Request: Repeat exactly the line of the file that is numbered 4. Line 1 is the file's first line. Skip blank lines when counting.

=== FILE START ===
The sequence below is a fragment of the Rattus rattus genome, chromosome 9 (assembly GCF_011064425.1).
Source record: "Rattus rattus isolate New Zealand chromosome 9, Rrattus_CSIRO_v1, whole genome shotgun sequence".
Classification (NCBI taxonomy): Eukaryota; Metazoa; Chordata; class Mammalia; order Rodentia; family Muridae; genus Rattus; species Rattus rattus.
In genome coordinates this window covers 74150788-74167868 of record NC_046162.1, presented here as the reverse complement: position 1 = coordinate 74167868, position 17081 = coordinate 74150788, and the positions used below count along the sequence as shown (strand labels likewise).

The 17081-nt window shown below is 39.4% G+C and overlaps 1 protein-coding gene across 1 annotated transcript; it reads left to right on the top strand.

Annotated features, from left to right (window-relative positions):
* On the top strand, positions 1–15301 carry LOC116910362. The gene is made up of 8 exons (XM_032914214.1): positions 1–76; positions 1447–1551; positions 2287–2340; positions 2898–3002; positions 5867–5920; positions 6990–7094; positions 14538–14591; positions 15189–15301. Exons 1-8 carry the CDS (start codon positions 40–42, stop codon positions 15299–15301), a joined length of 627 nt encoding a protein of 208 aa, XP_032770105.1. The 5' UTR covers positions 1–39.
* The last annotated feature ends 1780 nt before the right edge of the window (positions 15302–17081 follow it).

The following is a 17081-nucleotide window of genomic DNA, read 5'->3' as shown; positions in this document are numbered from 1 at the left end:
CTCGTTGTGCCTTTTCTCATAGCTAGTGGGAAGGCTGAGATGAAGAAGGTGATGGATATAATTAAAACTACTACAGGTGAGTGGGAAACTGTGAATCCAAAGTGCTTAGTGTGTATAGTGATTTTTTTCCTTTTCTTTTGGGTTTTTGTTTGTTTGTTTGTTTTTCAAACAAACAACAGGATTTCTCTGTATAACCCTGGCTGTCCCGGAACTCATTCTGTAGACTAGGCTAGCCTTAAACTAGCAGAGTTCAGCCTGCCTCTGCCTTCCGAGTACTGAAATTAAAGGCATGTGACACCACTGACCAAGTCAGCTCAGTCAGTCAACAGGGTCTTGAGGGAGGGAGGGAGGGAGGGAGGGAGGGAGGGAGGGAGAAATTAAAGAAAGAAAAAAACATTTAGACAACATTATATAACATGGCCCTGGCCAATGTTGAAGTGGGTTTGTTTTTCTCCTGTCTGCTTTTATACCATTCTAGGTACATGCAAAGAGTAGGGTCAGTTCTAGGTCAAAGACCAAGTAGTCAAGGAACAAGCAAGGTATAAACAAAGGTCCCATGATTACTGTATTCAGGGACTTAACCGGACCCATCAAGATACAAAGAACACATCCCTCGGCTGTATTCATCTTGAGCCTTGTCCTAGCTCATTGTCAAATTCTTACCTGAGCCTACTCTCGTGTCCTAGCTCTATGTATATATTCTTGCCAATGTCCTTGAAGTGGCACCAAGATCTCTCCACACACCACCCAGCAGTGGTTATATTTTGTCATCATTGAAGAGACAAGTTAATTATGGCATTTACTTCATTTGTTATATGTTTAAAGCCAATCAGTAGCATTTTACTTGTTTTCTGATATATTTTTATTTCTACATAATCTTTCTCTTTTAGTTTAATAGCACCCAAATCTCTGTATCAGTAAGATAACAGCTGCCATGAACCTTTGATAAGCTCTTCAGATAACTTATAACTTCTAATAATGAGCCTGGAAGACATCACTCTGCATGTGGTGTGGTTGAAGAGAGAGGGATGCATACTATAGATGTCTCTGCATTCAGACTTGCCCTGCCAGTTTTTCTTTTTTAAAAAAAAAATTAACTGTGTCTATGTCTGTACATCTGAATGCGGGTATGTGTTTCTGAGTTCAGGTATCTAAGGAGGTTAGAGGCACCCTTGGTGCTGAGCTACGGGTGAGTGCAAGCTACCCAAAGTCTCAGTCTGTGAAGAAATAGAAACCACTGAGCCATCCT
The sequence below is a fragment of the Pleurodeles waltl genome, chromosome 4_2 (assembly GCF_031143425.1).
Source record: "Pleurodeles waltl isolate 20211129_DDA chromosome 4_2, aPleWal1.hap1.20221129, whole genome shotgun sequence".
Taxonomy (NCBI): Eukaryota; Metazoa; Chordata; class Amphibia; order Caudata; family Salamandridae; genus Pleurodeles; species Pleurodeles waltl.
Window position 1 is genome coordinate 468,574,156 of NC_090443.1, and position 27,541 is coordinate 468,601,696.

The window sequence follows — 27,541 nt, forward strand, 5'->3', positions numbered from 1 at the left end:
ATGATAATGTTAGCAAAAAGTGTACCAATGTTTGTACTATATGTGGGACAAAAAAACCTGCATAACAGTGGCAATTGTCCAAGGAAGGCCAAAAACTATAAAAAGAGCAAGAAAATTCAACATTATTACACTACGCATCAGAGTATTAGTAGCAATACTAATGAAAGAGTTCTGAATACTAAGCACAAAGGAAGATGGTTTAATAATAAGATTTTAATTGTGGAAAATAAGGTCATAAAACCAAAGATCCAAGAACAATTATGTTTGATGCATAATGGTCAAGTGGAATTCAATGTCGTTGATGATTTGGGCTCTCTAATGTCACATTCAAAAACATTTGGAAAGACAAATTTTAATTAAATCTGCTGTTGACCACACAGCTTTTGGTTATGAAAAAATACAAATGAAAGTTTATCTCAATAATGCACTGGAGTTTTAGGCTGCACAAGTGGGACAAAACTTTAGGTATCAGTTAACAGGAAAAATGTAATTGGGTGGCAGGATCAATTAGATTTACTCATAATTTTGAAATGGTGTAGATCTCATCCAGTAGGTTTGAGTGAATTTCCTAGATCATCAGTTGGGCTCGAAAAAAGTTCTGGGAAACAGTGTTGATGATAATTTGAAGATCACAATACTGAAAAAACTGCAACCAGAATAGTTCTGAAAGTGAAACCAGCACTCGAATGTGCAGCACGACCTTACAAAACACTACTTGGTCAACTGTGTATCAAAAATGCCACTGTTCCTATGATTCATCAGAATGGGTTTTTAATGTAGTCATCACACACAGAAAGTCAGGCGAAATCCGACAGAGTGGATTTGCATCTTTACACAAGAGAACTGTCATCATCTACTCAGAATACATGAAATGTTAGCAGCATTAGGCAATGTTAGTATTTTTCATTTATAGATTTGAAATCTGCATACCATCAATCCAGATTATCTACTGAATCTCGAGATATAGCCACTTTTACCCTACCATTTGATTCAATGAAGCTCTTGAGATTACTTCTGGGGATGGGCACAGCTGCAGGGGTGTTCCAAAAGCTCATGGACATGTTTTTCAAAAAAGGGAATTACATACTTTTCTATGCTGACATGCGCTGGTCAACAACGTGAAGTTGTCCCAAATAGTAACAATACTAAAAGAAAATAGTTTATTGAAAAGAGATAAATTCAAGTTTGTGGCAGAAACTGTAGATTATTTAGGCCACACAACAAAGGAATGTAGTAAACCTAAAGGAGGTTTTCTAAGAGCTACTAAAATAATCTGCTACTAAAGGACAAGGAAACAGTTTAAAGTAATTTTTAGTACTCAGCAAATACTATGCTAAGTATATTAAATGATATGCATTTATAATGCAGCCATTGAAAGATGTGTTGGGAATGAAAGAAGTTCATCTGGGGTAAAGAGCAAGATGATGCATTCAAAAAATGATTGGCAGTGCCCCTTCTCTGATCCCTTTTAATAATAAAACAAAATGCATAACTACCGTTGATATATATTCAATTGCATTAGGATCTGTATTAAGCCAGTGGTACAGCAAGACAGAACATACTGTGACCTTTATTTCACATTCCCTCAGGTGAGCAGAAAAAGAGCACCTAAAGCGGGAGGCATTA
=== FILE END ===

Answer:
In genome coordinates this window covers 74150788-74167868 of record NC_046162.1, presented here as the reverse complement: position 1 = coordinate 74167868, position 17081 = coordinate 74150788, and the positions used below count along the sequence as shown (strand labels likewise).